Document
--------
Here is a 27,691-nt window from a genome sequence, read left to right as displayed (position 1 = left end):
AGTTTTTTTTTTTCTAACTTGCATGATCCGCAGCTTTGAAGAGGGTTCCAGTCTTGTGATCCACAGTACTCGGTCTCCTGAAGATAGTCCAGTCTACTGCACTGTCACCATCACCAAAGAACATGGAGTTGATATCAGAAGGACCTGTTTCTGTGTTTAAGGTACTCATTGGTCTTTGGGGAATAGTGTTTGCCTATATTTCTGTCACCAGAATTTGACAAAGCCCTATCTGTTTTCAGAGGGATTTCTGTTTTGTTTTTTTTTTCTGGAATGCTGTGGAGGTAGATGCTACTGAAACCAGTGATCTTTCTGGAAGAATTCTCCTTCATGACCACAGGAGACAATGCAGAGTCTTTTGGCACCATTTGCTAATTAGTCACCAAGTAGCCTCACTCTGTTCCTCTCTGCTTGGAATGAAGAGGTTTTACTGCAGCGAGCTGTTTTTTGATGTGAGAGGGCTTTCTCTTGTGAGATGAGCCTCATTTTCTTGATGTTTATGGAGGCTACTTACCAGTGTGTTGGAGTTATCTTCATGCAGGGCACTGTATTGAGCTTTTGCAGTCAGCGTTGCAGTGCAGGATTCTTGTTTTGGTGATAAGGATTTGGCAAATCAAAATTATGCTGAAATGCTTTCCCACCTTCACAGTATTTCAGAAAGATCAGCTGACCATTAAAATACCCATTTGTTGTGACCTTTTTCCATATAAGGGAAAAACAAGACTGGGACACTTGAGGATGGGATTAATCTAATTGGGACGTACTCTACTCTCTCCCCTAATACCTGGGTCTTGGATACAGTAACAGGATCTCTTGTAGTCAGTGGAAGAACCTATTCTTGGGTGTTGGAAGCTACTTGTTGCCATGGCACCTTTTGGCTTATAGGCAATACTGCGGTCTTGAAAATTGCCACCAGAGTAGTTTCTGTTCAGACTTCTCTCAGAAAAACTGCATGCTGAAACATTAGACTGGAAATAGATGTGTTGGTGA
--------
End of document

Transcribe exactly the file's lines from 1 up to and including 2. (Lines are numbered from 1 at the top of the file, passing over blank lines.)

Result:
Here is a 27,691-nt window from a genome sequence, read left to right as displayed (position 1 = left end):
AGTTTTTTTTTTTCTAACTTGCATGATCCGCAGCTTTGAAGAGGGTTCCAGTCTTGTGATCCACAGTACTCGGTCTCCTGAAGATAGTCCAGTCTACTGCACTGTCACCATCACCAAAGAACATGGAGTTGATATCAGAAGGACCTGTTTCTGTGTTTAAGGTACTCATTGGTCTTTGGGGAATAGTGTTTGCCTATATTTCTGTCACCAGAATTTGACAAAGCCCTATCTGTTTTCAGAGGGATTTCTGTTTTGTTTTTTTTTTCTGGAATGCTGTGGAGGTAGATGCTACTGAAACCAGTGATCTTTCTGGAAGAATTCTCCTTCATGACCACAGGAGACAATGCAGAGTCTTTTGGCACCATTTGCTAATTAGTCACCAAGTAGCCTCACTCTGTTCCTCTCTGCTTGGAATGAAGAGGTTTTACTGCAGCGAGCTGTTTTTTGATGTGAGAGGGCTTTCTCTTGTGAGATGAGCCTCATTTTCTTGATGTTTATGGAGGCTACTTACCAGTGTGTTGGAGTTATCTTCATGCAGGGCACTGTATTGAGCTTTTGCAGTCAGCGTTGCAGTGCAGGATTCTTGTTTTGGTGATAAGGATTTGGCAAATCAAAATTATGCTGAAATGCTTTCCCACCTTCACAGTATTTCAGAAAGATCAGCTGACCATTAAAATACCCATTTGTTGTGACCTTTTTCCATATAAGGGAAAAACAAGACTGGGACACTTGAGGATGGGATTAATCTAATTGGGACGTACTCTACTCTCTCCCCTAATACCTGGGTCTTGGATACAGTAACAGGATCTCTTGTAGTCAGTGGAAGAACCTATTCTTGGGTGTTGGAAGCTACTTGTTGCCATGGCACCTTTTGGCTTATAGGCAATACTGCGGTCTTGAAAATTGCCACCAGAGTAGTTTCTGTTCAGACTTCTCTCAGAAAAACTGCATGCTGAAACATTAGACTGGAAATAGATGTGTTGGTGA